27th August 2013
Ruth and I breakfasted in early morning sun with the sound of Thomson’s Falls in the background, baboons searched for food in the lawn outside, and a walk back to our rooms through blooming flowers. It was idyllic.
However, even though most of the guests were holidaying Kenyans, it was difficult not to feel awkward at the comfort we were living in, and difficult not to feel isolated from the real world that lay outside the gates. And certainly, as we passed through the guarded gate on our way to Nyahururu the manicured lawn was replaced by dusty packed earth, the smooth drive for potholed road, and the colonial lodge for wooden shacks.
Today Silas and I were scheduled to train pastors gathered in a Nyahururu church from the 33 churches overseen by Simon in this part of Kenya and from other churches in the region. But just getting to the church was an adventure as our van inched through the crowded marketplace of rough built stalls to a three story building that stood proud in the centre. The church was literally an “upper room” with a pub below and shops on the ground floor.
Once again Silas and I complimented each other. First Silas covering the theory and biblical basis of mentoring as an approach to developing church leaders. After a typical lunch of soda and dry bread I then followed up with a session on practical tools for mentoring and coaching. I was humbled to be speaking to men who so faithfully ministered for Christ in such difficult circumstances and who were so keen to soak up all they could to help them in their role. Many might have been poorly educated but their enthusiasm and innate intelligence more than made up for that. Would that more of our young Christian men in the UK would demonstrate similar zeal.
Afterwards we met with Simon for dinner and had a wide ranging discussion about his ministry through encompassing discipleship and church planting as well as humanitarian work such as running an orphanage with 65 children, and providing medical support to the most needy communities in the region.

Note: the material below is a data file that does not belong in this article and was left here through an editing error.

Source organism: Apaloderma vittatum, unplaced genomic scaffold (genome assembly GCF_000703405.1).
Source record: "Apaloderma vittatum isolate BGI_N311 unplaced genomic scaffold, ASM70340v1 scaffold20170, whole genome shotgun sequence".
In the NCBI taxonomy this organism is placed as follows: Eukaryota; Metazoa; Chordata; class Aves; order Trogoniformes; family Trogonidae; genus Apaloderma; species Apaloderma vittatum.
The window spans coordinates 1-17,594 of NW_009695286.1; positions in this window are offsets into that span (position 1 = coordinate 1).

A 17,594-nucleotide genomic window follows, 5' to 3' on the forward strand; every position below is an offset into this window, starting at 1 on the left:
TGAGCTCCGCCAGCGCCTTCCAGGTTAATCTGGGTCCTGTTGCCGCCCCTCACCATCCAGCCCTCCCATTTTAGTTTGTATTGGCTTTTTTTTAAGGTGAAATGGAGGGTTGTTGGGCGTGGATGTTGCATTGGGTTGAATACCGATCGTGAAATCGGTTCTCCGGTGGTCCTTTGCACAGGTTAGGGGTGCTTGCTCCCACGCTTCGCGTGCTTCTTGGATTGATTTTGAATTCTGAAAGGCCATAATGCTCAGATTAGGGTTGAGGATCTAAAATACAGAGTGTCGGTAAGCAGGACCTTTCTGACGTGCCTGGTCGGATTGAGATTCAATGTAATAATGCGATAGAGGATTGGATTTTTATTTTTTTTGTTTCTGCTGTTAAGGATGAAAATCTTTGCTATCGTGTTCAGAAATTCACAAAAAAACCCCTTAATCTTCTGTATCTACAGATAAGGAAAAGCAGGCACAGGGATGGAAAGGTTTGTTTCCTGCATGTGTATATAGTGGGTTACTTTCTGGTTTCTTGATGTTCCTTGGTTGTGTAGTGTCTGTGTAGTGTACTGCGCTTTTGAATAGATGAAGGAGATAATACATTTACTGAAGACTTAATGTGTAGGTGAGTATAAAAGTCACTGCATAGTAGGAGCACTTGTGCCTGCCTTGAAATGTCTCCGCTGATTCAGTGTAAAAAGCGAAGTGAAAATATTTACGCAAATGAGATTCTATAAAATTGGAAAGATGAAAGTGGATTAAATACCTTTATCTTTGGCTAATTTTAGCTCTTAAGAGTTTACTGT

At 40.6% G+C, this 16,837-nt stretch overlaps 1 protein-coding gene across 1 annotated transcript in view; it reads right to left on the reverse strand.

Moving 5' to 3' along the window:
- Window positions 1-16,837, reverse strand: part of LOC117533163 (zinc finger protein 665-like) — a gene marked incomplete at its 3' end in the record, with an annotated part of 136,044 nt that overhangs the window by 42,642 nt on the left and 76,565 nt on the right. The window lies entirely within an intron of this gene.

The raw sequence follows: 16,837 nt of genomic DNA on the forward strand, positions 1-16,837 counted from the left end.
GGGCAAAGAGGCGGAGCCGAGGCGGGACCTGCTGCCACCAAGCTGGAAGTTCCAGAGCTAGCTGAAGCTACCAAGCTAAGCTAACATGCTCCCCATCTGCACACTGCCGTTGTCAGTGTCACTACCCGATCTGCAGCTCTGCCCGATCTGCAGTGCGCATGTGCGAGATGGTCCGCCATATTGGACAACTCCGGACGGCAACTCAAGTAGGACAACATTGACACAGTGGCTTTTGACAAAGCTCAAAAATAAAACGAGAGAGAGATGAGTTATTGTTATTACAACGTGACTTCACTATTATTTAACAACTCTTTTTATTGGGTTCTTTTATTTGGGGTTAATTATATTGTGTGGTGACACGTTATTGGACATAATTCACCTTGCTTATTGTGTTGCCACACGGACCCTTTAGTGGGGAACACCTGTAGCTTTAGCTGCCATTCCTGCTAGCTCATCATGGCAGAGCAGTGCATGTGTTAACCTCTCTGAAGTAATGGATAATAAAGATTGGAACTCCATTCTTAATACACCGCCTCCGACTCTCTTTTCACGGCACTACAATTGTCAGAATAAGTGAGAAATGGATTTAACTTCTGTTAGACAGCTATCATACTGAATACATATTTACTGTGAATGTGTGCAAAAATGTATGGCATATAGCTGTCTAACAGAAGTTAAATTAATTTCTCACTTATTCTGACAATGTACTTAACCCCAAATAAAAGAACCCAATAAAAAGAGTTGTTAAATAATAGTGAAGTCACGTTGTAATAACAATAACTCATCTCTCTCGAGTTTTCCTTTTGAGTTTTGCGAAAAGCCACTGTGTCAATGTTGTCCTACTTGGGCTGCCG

Simon had that deep voice, imposing presence and quiet gravitas that you somehow expect in an African leader, and certainly he has the clear vision that you would expect. The clue is in his organisation’s name: God’s Grace For All Nations (GGFAN). There are over thirty unreached people groups in northern Kenya up to the Ethiopian border, and Simon is determined that they should have the opportunity to hear the gospel. These tribes include Turkana, Samburu, Rendile, Borana and Ilchamus and many of these don’t even have a written language yet, let alone a bible in their heart language. Hence Simon’s interest in training leaders to train leaders; that the gospel might ripple out across the region; that every knee might bow and every tongue confess that Jesus is Lord.
This certainly seems a daunting task on the face of it, but Simon’s comitment to keep Christ’s commandment to go and make deciples of all nations, his faith in Christs call, his strength of leadership, and his clear strategic intent are envigorating,
Perhaps there is a role in there for two middle-aged, white Europeans after all 🙂